It was a sight of the great pile
packages whleh made Danny gron
deepest. They were more to him thu
simply so much fourth-class matte
these string-tied boxes andi bundle
They were Invested with somethir
besides the statute-gua rded sanctil
11 of the United States muail, for whi<
Dan Sweeney had no light respect. Ii
knew that each one of them carrit
not only mnerchandlise b~ut a subt
freightage of the goodily holiday spirn
the joyful sentiment of Christmastid
IAnd to think, just because of th
plaguey rheumatism of his, many<
them might not be dlelivere~d until ti
holiday was over with, when thi
- wouild come lagging alonug, as stale i
firecrackers on the 5th of July 1 I
''There !" said Danny at last, to tI
-office clerk whou waus to attempt il
task, "you stouw thle packages in ju
a that ordIer and do your best to fiu
r where they go. Ol1, IDeacon'il tal
e you over the route aill r'ight if y'ou gi
I him is head01. le knows it likec
Ho (lhe Christmrus rmnii wai s fInal
.star:ted out over !! Il No. 2, D~eac
tutrned lf an iriirin-: ,ee 01n the am
thie r'i w- we:~ ithI lkznne
No sooner had they reached Joel's
road, where the route began, than
Deacon realized the Inexperience of
.the new man. Why, he was actually
going to dIrive right past. the Powers'
.place, an ,the Power-:algistfite y
had matl of Sn'oie kind, even I
wasn't uoere than a poultry magazine
or a seed catalogue. After one or
two such mistakes Deacon took charge
of things himself. From house to
house he wont, stopping wherever be
had been in the habit of calling,,walt
ing until the new carrier (md,, ,wgo
lived there and had looped throug' let
ters and parcels to see If he had any
thing -for - them.
All the forenoon and all the aftet
noon this went on, but when the. red
sun went down in the frosty west. there
still remained half a hundred letters
and more than a peck of packagesfo
be delivered. The new. man,was.hun
gry and tired; but'heas ri iittr.
So be begged some hay and oats for
Deacon, borrowed a lantern, and to
gether they starte4 to finish the route.
As for Deacon, his old knees were
stiffer than ever, his shoulder muscles
ached, his flanks heaved like a pair of
blacksmith's bellows, but he plunged
on, never skipping a single house, I
never hesitating at a roundabout half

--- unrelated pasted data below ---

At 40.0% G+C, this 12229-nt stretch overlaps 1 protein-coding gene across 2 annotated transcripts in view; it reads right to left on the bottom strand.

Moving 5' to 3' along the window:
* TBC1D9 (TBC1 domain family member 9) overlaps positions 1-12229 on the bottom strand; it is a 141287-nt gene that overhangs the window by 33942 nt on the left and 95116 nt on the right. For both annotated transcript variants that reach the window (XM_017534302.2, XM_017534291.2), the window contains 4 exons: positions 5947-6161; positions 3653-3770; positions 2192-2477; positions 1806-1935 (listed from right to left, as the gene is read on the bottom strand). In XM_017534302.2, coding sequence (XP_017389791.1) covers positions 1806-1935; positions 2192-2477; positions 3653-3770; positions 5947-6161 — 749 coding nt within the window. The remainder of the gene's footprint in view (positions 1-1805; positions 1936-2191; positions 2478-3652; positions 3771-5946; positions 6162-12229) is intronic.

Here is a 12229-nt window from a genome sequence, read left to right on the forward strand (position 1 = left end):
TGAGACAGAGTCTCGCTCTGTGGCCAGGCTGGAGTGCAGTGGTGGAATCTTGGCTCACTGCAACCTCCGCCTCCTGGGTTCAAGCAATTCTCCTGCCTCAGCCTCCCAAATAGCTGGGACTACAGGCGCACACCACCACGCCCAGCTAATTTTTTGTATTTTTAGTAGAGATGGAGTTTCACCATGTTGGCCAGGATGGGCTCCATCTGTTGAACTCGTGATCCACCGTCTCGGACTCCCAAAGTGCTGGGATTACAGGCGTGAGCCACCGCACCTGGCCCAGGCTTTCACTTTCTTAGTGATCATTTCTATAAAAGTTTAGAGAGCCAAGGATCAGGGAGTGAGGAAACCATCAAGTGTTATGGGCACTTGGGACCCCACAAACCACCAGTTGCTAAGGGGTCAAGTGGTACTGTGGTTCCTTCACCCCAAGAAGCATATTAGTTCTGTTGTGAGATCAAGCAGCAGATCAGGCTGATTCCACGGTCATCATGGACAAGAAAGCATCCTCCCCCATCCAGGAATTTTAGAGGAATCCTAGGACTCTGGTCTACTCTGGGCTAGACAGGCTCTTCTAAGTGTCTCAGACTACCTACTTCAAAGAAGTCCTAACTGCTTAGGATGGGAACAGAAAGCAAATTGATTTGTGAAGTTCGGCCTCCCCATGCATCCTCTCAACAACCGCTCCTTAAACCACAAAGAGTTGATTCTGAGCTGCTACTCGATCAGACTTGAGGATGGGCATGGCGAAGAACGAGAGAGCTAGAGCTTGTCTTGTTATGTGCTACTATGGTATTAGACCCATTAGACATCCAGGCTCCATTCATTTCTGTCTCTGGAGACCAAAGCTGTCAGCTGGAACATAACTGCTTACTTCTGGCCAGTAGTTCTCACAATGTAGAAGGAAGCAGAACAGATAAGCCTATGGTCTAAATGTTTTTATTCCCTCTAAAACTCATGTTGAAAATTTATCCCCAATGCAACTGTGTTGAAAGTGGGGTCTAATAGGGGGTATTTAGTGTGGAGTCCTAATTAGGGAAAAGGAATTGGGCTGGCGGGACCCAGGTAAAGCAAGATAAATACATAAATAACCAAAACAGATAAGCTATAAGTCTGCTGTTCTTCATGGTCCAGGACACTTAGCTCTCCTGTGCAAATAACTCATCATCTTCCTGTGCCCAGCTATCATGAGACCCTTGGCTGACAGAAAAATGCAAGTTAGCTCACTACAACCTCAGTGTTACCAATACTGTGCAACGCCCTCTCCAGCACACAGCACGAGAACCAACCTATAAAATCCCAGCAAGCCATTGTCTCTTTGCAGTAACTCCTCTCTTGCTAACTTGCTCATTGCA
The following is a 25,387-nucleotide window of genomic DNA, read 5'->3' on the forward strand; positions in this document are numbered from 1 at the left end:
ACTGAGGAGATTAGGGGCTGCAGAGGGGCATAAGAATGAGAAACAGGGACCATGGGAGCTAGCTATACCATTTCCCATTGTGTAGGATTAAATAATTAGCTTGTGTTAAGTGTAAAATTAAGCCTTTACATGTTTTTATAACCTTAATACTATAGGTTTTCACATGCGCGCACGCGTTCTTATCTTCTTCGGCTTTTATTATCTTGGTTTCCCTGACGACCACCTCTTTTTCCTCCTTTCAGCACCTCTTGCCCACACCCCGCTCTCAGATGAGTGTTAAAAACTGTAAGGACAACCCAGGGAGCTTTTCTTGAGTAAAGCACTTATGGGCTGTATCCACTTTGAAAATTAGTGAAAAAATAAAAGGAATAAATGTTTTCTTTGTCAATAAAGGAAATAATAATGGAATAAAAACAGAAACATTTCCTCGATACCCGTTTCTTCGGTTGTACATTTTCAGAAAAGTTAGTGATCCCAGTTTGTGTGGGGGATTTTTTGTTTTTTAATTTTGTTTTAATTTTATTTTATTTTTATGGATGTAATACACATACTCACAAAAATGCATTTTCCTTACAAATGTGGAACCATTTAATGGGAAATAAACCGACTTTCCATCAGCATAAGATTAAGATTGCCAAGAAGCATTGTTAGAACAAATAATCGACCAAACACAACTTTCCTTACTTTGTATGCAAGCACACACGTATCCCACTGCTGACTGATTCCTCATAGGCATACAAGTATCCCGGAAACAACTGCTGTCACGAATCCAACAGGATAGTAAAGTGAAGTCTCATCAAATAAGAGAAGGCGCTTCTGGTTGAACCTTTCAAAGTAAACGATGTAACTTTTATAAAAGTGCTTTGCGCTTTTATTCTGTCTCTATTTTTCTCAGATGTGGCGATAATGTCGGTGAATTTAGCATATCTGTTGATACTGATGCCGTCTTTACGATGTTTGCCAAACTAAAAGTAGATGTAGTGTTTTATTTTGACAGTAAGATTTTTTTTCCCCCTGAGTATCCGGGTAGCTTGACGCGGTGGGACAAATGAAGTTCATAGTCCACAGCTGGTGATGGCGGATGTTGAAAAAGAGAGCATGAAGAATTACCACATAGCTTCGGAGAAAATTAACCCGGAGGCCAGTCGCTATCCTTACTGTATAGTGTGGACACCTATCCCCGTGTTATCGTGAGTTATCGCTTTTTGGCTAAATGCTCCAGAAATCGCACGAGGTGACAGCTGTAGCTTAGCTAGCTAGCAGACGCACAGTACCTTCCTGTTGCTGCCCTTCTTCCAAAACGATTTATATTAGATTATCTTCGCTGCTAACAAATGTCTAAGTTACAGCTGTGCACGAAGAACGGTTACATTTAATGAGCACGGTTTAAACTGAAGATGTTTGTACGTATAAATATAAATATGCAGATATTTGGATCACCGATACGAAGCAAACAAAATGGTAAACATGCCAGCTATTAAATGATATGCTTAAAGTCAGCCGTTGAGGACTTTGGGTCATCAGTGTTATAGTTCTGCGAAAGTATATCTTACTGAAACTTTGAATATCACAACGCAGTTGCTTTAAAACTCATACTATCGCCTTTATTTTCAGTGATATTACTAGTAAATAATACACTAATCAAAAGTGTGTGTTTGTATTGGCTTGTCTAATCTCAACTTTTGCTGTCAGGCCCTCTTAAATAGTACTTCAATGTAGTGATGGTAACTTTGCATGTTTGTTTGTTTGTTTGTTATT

mile, doing his whole duty quite as
thoroughly as if there had been some- I
one behind to urge him on Instead of
a cold-numbed clerk, who had no
longer even touched the reins. At last
only one letter was left, a thick, bulky
one in a blue waterproof envelope,
bearing a foreign postmark. "Josiah
Braisted, Esq.," was the address.
"Braisted, eh?" muttered the clerk.
"Wonder if the old horse knows where
Evidently Deacon did, for he was
plowing through a big drift, heading
straight out on the Boston road into
the darkness. For ahead, on the top
of a long hill, the clerk could seeothe
lights of a big house. There were no
other lights between. Miles behind he
c'ld l make out the glow of the city.
The clerk wished he could be back
there, where o'e could I' warm'l again
and get something hot to eat. With
niumh lingers he pulled out his watch.
Ilul f-past nine! Why, it would take
them a gooid two hours to drive back
Iow! 1liraisted he 11:1uged ! Ile could
get his letter after Christmas.
So he graIbid the reins and I ndi
entel to I eneon a desire to turn
around. But Deacon would not turn.
1'1u11 on the rein as he mlight, Dencon
would only swing his head about,
keepting his legs moving straiight
:uhead. Bty much shoutinug andi sawinig
on the relns Denecon wais stopped.
Then the new diriver wanded (out to his
head, took himix by the bits and tried to
lint thie horse the other waiy. Dea
con refused to budge. Those lights on
theit top of the long lill marked the end
of the route, and Deacon knew it. And
to th~ose lights they wient. "JTosiah
Braisted?2" asked the driver curtly of
the yo~ung womian whot ansI.wered his
"Oh, it's come, it's come !" she
shouted to someone within, as she held
Sout, her hand eagerly for the letter. I
S Never before had he seen so much
excitemient caused by the d'elivery of
a letter. In a moment there were three